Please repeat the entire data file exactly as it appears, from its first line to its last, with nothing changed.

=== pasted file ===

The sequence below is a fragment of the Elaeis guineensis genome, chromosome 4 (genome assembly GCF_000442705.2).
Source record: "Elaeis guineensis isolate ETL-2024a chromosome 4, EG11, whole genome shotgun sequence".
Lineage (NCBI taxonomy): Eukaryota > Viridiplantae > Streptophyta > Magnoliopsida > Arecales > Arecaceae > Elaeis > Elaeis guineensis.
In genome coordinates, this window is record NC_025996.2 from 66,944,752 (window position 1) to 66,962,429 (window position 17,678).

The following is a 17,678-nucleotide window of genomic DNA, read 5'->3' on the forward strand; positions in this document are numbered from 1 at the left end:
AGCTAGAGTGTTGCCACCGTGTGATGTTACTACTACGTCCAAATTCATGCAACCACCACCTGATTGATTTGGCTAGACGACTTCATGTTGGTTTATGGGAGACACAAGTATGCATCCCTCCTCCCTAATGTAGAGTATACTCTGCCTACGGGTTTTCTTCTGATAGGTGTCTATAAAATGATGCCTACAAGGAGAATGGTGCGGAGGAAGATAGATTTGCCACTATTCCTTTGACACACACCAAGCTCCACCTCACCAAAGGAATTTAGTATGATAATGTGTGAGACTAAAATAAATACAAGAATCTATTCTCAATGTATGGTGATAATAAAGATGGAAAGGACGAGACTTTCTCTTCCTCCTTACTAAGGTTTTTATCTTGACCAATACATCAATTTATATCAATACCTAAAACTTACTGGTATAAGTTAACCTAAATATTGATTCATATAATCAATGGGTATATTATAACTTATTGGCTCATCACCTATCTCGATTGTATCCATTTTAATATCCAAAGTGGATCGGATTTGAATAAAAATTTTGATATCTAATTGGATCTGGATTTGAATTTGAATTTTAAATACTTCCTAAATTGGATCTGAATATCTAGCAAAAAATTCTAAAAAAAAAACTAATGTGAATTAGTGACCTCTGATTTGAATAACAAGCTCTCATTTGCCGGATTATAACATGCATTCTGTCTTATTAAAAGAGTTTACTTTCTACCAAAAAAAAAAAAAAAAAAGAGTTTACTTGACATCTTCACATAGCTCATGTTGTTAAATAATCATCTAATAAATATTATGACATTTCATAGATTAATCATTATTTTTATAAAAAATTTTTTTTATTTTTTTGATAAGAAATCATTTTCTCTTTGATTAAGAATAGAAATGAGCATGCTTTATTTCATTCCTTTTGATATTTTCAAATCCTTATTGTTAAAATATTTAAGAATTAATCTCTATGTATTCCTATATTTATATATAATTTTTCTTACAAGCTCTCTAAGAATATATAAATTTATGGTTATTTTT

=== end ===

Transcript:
The sequence below is a fragment of the Elaeis guineensis genome, chromosome 4 (genome assembly GCF_000442705.2).
Source record: "Elaeis guineensis isolate ETL-2024a chromosome 4, EG11, whole genome shotgun sequence".
Lineage (NCBI taxonomy): Eukaryota > Viridiplantae > Streptophyta > Magnoliopsida > Arecales > Arecaceae > Elaeis > Elaeis guineensis.
In genome coordinates, this window is record NC_025996.2 from 66,944,752 (window position 1) to 66,962,429 (window position 17,678).

The following is a 17,678-nucleotide window of genomic DNA, read 5'->3' on the forward strand; positions in this document are numbered from 1 at the left end:
AGCTAGAGTGTTGCCACCGTGTGATGTTACTACTACGTCCAAATTCATGCAACCACCACCTGATTGATTTGGCTAGACGACTTCATGTTGGTTTATGGGAGACACAAGTATGCATCCCTCCTCCCTAATGTAGAGTATACTCTGCCTACGGGTTTTCTTCTGATAGGTGTCTATAAAATGATGCCTACAAGGAGAATGGTGCGGAGGAAGATAGATTTGCCACTATTCCTTTGACACACACCAAGCTCCACCTCACCAAAGGAATTTAGTATGATAATGTGTGAGACTAAAATAAATACAAGAATCTATTCTCAATGTATGGTGATAATAAAGATGGAAAGGACGAGACTTTCTCTTCCTCCTTACTAAGGTTTTTATCTTGACCAATACATCAATTTATATCAATACCTAAAACTTACTGGTATAAGTTAACCTAAATATTGATTCATATAATCAATGGGTATATTATAACTTATTGGCTCATCACCTATCTCGATTGTATCCATTTTAATATCCAAAGTGGATCGGATTTGAATAAAAATTTTGATATCTAATTGGATCTGGATTTGAATTTGAATTTTAAATACTTCCTAAATTGGATCTGAATATCTAGCAAAAAATTCTAAAAAAAAAACTAATGTGAATTAGTGACCTCTGATTTGAATAACAAGCTCTCATTTGCCGGATTATAACATGCATTCTGTCTTATTAAAAGAGTTTACTTTCTACCAAAAAAAAAAAAAAAAAAGAGTTTACTTGACATCTTCACATAGCTCATGTTGTTAAATAATCATCTAATAAATATTATGACATTTCATAGATTAATCATTATTTTTATAAAAAATTTTTTTTATTTTTTTGATAAGAAATCATTTTCTCTTTGATTAAGAATAGAAATGAGCATGCTTTATTTCATTCCTTTTGATATTTTCAAATCCTTATTGTTAAAATATTTAAGAATTAATCTCTATGTATTCCTATATTTATATATAATTTTTCTTACAAGCTCTCTAAGAATATATAAATTTATGGTTATTTTT